Knesset Continues Attempts to Silence Civil Society

The Knesset plenum, photo by Itzik EdriThe Knesset plenum, photo by Itzik Edri

The Knesset’s winter session opened only a week ago, and is already continuing to promote concerning anti-democratic legislation. As ACRI has indicated last week, this Knesset session is likely to be focused on two competing, contradictory trends. Sadly, it seems that in one short week, the Knesset has so far made a clear, unfortunate choice: rejecting legislation advancing social justice – and forging ahead with anti-democratic bills.
 
A few days ago, the coalition managed to defeat and reject all bills presented for advancing social and economic rights; yesterday, the Knesset plenum almost voted in a first reading on a bill that seeks to raise sixfold the fine paid for libel without proof of damages – an amendment that will have severe repercussions on freedom of press and freedom of expression (the vote was postponed to next week); and also yesterday, it was announced that this coming Sunday, the Ministerial Committee on Legislation will vote on two bills that are intended to curtail the work of Israeli civil society organizations by severely restricting their international funding – one tabled by MK Ofir Akunis (Likud) and the other by MK Fania Kirshenbaum (Yisrael Beitenu). According to Israeli media, both bills are backed by Prime Minister Netanyahu.
 
These two bills (see details below) are part of an ongoing attack on Israel’s civil society and human rights organizations, targeting our international funding as a tactic to silence us. ACRI continues to oppose these dangerous bills, and hopes that the Ministerial Committee on Legislation will reject them.
 
The first bill, officially titled “The Associations Law (Amendment – Banning Foreign Diplomatic Entities’ Support of Political Associations in Israel),” attempts to set monetary limitations on Israeli human rights organizations. According to this bill, an Israeli NGO that seeks to influence state policies would not be allowed to receive donations of more than 20,000 NIS (roughly $6000) from foreign state entities. The bill was set to be discussed by the Ministerial Committee in July, but the Israeli media reported that Prime Minister Netanyahu postponed it in order to quiet down the local and international outrage following the approval of the Anti-Boycott Law.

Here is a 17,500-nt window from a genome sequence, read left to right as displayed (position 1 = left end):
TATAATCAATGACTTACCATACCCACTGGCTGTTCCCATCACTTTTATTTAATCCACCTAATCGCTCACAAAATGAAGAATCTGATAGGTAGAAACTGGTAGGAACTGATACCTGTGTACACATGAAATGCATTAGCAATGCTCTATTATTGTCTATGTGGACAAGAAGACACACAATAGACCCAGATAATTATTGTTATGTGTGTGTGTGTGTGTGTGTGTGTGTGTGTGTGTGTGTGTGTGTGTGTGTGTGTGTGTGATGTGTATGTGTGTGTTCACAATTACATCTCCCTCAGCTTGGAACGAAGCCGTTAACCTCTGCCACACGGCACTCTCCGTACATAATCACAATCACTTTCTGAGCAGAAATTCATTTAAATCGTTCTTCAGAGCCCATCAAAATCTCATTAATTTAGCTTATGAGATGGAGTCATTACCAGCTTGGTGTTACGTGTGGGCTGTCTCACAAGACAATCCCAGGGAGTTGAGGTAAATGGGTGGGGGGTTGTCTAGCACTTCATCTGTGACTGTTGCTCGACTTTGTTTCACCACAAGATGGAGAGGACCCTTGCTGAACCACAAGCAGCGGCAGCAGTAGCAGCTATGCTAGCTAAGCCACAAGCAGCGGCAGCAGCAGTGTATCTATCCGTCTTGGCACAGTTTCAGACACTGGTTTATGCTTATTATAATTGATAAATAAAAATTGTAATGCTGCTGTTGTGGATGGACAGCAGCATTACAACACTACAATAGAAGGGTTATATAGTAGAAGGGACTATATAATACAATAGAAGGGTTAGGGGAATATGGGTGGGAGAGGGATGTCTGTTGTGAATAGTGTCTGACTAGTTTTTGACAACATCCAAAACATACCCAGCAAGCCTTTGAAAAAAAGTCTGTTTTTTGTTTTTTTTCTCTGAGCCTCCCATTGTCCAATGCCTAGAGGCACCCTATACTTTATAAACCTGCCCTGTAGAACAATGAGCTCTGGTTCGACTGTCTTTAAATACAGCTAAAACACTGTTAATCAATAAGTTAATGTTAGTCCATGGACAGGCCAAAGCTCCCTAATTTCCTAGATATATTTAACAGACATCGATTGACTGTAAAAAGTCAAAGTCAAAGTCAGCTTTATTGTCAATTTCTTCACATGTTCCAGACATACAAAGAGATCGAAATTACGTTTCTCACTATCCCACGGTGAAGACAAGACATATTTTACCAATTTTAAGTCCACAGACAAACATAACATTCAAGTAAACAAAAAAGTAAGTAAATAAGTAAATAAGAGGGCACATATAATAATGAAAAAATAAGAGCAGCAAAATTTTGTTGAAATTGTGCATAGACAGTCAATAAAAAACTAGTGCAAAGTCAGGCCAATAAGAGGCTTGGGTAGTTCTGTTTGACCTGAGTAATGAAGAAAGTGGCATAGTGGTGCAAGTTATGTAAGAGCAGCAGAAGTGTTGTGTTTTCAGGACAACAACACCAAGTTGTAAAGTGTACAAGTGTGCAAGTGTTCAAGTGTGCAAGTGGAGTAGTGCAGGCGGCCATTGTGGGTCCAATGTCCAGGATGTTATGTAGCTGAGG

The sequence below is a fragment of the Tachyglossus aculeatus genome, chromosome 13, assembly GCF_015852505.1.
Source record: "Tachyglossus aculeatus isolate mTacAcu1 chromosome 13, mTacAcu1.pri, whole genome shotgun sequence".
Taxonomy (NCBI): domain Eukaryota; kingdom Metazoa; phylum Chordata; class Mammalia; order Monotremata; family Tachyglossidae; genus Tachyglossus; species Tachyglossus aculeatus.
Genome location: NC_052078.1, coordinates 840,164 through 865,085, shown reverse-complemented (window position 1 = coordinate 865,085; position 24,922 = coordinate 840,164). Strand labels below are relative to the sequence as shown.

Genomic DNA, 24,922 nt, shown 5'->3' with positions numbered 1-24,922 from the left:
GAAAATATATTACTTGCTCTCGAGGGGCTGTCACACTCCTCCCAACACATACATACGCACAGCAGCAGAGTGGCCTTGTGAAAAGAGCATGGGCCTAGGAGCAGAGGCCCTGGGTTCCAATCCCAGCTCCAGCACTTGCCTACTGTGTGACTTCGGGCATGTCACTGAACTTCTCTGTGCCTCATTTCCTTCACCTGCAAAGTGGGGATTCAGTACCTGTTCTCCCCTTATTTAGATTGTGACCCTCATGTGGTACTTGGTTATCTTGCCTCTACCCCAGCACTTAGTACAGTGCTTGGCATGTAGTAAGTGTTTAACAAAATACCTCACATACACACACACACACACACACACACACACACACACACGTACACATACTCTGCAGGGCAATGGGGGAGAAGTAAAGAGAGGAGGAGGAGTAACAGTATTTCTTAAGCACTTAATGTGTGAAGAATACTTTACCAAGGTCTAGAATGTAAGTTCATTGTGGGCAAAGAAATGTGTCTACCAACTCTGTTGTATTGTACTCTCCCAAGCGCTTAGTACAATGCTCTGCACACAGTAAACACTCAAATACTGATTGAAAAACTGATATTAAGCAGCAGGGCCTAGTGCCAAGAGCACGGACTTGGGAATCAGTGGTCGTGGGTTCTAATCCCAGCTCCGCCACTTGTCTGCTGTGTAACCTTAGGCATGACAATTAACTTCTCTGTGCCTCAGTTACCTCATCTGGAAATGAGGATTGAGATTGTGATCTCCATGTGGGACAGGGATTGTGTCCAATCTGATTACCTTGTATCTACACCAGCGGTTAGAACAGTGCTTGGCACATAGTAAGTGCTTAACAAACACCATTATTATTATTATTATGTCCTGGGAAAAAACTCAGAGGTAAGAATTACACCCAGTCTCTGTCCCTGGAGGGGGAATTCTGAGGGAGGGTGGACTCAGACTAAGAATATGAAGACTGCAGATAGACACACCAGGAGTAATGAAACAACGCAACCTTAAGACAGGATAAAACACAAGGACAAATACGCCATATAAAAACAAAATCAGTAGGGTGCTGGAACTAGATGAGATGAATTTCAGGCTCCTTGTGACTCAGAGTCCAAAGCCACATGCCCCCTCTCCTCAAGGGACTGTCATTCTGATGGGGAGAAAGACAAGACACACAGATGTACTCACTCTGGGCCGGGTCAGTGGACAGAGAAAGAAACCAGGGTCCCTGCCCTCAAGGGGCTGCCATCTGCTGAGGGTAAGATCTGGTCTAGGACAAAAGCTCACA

A similar bill, which seeks to amend the Income Tax Order so that funding from foreign state entities to Israeli NGOs will be subject to a 45% taxation rate, was put on hold in July by its promoter, MK Fania Kirshenbaum (Yisrael Beitenu). At the time, MK Kirshenbaum announced that she will postpone the bill until the parliamentary committees of inquiry, which are supposed to look into the foreign funding of Israeli NGOs, will finish their investigation. However, the committees of inquiry were then rejected by the Knesset, and MK Kirshenbaum is now returning to promote this bill.
 
To read the current version of the Akunis Bill (in English), click here.

To read the current version of the Kirshenbaum Bill (in English), click here.
 
ACRI’s Executive Director, Hagai El-Ad, said today: “Once again we see biased legislation, whose real purpose is to harm Israeli organizations that are inconvenient to the current government. However, in a democracy freedom of expression, protest, and assembly must be afforded to the entire spectrum of opinions and positions, not only to those that are approved by the government.
 
“Even more outrageous is the claim that donations received from countries that have long-standing, deep relationships with Israel, donations that are intended to promote democracy and human rights, are illegitimate – while at the same time many governmental and private bodies receive much greater sums of international donations that are not currently set to be restricted, simply because they serve the positions of the current political majority.”
 

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Categories: Anti-Democratic Initiatives, Democracy and Civil Liberties, Freedom of Expression

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2 Responses to Knesset Continues Attempts to Silence Civil Society

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